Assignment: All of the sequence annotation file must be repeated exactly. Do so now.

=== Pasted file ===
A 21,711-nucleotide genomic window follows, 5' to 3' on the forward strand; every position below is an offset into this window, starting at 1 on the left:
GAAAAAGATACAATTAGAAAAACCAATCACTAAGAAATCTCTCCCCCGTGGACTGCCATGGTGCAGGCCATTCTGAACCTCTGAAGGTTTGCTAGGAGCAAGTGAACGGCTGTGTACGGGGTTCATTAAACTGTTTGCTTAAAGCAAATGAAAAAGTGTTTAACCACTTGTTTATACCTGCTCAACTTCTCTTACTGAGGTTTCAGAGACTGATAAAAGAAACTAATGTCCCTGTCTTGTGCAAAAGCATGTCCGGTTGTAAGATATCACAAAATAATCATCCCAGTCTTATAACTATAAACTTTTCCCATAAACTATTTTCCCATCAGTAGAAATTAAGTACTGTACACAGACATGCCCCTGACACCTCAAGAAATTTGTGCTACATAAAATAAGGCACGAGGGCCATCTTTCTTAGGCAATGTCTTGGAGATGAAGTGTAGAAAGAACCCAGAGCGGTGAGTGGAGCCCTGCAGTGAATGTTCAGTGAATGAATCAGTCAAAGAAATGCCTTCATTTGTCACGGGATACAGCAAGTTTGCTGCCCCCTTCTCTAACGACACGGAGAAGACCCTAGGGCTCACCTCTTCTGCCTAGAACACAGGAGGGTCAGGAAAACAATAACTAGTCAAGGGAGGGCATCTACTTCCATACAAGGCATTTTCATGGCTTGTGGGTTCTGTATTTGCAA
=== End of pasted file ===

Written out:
A 21,711-nucleotide genomic window follows, 5' to 3' on the forward strand; every position below is an offset into this window, starting at 1 on the left:
GAAAAAGATACAATTAGAAAAACCAATCACTAAGAAATCTCTCCCCCGTGGACTGCCATGGTGCAGGCCATTCTGAACCTCTGAAGGTTTGCTAGGAGCAAGTGAACGGCTGTGTACGGGGTTCATTAAACTGTTTGCTTAAAGCAAATGAAAAAGTGTTTAACCACTTGTTTATACCTGCTCAACTTCTCTTACTGAGGTTTCAGAGACTGATAAAAGAAACTAATGTCCCTGTCTTGTGCAAAAGCATGTCCGGTTGTAAGATATCACAAAATAATCATCCCAGTCTTATAACTATAAACTTTTCCCATAAACTATTTTCCCATCAGTAGAAATTAAGTACTGTACACAGACATGCCCCTGACACCTCAAGAAATTTGTGCTACATAAAATAAGGCACGAGGGCCATCTTTCTTAGGCAATGTCTTGGAGATGAAGTGTAGAAAGAACCCAGAGCGGTGAGTGGAGCCCTGCAGTGAATGTTCAGTGAATGAATCAGTCAAAGAAATGCCTTCATTTGTCACGGGATACAGCAAGTTTGCTGCCCCCTTCTCTAACGACACGGAGAAGACCCTAGGGCTCACCTCTTCTGCCTAGAACACAGGAGGGTCAGGAAAACAATAACTAGTCAAGGGAGGGCATCTACTTCCATACAAGGCATTTTCATGGCTTGTGGGTTCTGTATTTGCAA